Tuesday, October 17, 2017

New Mexico. Tucumcari And Blue Hole.

The Hawthornes are back on Route 66, heading through New Mexico.

We stopped along the way in Tucumcari.

Color me enchanted.

I think I'll save this picture for the Hawthornes' Christmas card.

Once again, the Hawthornes find themselves at odds with one another.

Next, we stopped at the Santa Rosa Blue Hole.

What is the Santa Rosa Blue Hole, you ask?
The Blue Hole is one of seven sister lakes
connected underground by a vast system of water.
Back in the days of nomadic tribes, cowboys,
and Americans motoring down the "Mother Road,"
it was a destination - a place of respite.
In 1932, it became a national fish hatchery.
Now, it's more than just a watering hole.
It's a recreation and conference center, 
and a highly popular dive destination.
The Blue Hole, in the midst of the desert, surrounded by red mesas, is the geological product of a phenomenon called the Santa Rosa Sink.  The Santa Rosa Sink was formed over millions of years.  Erosion and water seepage created a large basin and wetlands.  Constant water action weakened and dissolved the geological strata, resulting in its subsequent collapse.  The dynamic combination of water erosion from below and standing water pressure from above created the water-filled geological phenomenon of a large sinkhole.

Blue Hole is a large sinkhole (along with Hidden Lake, Twin Lakes, Perch Lake, Bass Lake, Post Lake or Swan Lake, and Rock Lake), developed by an underground aquifer and caverns.  It is a natural spring fed lake with an outflow of about 3000 gallons per minute.  The constant spring flow of this crystal clear artesian well keeps the water temperature at a constant 61 degrees.   The surface is 80 feet in diameter, expanding to 130 feet in diameter at the bottom.  Due to the fact that the water completely renews itself every six hours, visibility is an astounding 100 feet.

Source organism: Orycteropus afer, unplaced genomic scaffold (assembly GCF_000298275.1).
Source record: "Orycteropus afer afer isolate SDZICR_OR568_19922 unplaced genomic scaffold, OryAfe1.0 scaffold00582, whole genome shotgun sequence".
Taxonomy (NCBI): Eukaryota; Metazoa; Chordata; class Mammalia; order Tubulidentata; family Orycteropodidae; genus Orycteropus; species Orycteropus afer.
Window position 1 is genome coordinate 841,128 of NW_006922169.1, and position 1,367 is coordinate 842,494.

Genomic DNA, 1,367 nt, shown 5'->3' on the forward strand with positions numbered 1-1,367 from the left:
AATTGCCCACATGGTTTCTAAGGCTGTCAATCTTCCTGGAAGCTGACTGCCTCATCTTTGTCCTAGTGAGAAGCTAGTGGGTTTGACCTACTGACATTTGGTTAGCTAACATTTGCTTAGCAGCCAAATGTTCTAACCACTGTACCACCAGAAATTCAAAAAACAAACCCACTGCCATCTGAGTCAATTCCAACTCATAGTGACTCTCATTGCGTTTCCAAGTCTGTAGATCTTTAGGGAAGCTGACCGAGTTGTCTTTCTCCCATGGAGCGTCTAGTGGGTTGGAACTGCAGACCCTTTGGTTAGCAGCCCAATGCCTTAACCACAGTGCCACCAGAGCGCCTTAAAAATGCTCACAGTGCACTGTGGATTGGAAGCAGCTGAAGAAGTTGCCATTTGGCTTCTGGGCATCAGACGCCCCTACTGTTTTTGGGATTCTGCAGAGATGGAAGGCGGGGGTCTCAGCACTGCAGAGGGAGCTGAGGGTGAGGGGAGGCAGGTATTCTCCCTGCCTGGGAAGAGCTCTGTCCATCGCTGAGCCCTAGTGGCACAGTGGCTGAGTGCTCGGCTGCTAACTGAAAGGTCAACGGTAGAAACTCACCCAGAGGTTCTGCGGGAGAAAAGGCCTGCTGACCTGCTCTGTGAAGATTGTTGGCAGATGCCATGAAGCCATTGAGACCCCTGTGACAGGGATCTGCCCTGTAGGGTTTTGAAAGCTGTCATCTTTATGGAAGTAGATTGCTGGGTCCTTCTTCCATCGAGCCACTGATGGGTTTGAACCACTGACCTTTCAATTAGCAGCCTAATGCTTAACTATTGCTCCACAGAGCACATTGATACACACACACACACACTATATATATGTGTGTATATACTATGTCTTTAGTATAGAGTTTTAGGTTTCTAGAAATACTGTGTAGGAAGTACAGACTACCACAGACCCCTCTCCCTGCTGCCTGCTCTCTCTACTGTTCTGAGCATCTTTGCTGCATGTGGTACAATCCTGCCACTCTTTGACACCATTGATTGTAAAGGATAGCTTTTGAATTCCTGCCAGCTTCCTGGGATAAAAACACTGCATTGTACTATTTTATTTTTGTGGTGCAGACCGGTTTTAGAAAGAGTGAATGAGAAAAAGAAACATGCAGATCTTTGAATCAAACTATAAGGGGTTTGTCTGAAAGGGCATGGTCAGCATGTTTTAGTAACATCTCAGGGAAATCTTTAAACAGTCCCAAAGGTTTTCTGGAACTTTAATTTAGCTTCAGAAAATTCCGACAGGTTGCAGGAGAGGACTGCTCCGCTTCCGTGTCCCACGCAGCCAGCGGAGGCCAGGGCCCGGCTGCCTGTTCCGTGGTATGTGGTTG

Permits are required for divers, with about 8000 issued annually.  Blue Hole is a high-altitude dive and special consideration must be given to the additional atmospheric pressure due to Santa Rosa's altitude.  The condition called the "bends" is less forgiving at high altitudes and divers are advised to stay overnight and delay getting immediately back on the road due to this threat.

Even seasoned divers have lost their lives in the Blue Hole.  In Spring 2016, Shane Thompson, a deep sea diver and Navy vet, was exploring the caverns beneath the Blue Hole and died after getting trapped while navigating the underwater labyrinth.  Thompson was part of a two-person dive team who got rare access to the caves in an effort to map out the caverns and make them more accessible.  An expert diver, Thompson, along with his diving partner, entered a narrow chamber about 194 feet deep, with no visibility due to the silt.  He lost sight of his diving partner, became unconnected from their cord, got disoriented inside the narrow passageways, became trapped in an unmapped are of the caverns, and was later found dead. Thomas' dive partner, Mike Young, told authorities the caverns should be sealed for good after his friend's death.  He considered them "the most dangerous caves they've ever dived anywhere."

All cave passages have been explored and mapped.  The main water source for the blue hole is filtering up through tons of rock debris at the end of the deepest passage (194 feet).  Due to extreme restrictions and high silt conditions, the cave system has been sealed for further exploration.

Back on the road.
Enjoy the views to Albuquerque.

I won't tell you Mr. Hawthorne's name for this particular mountain.

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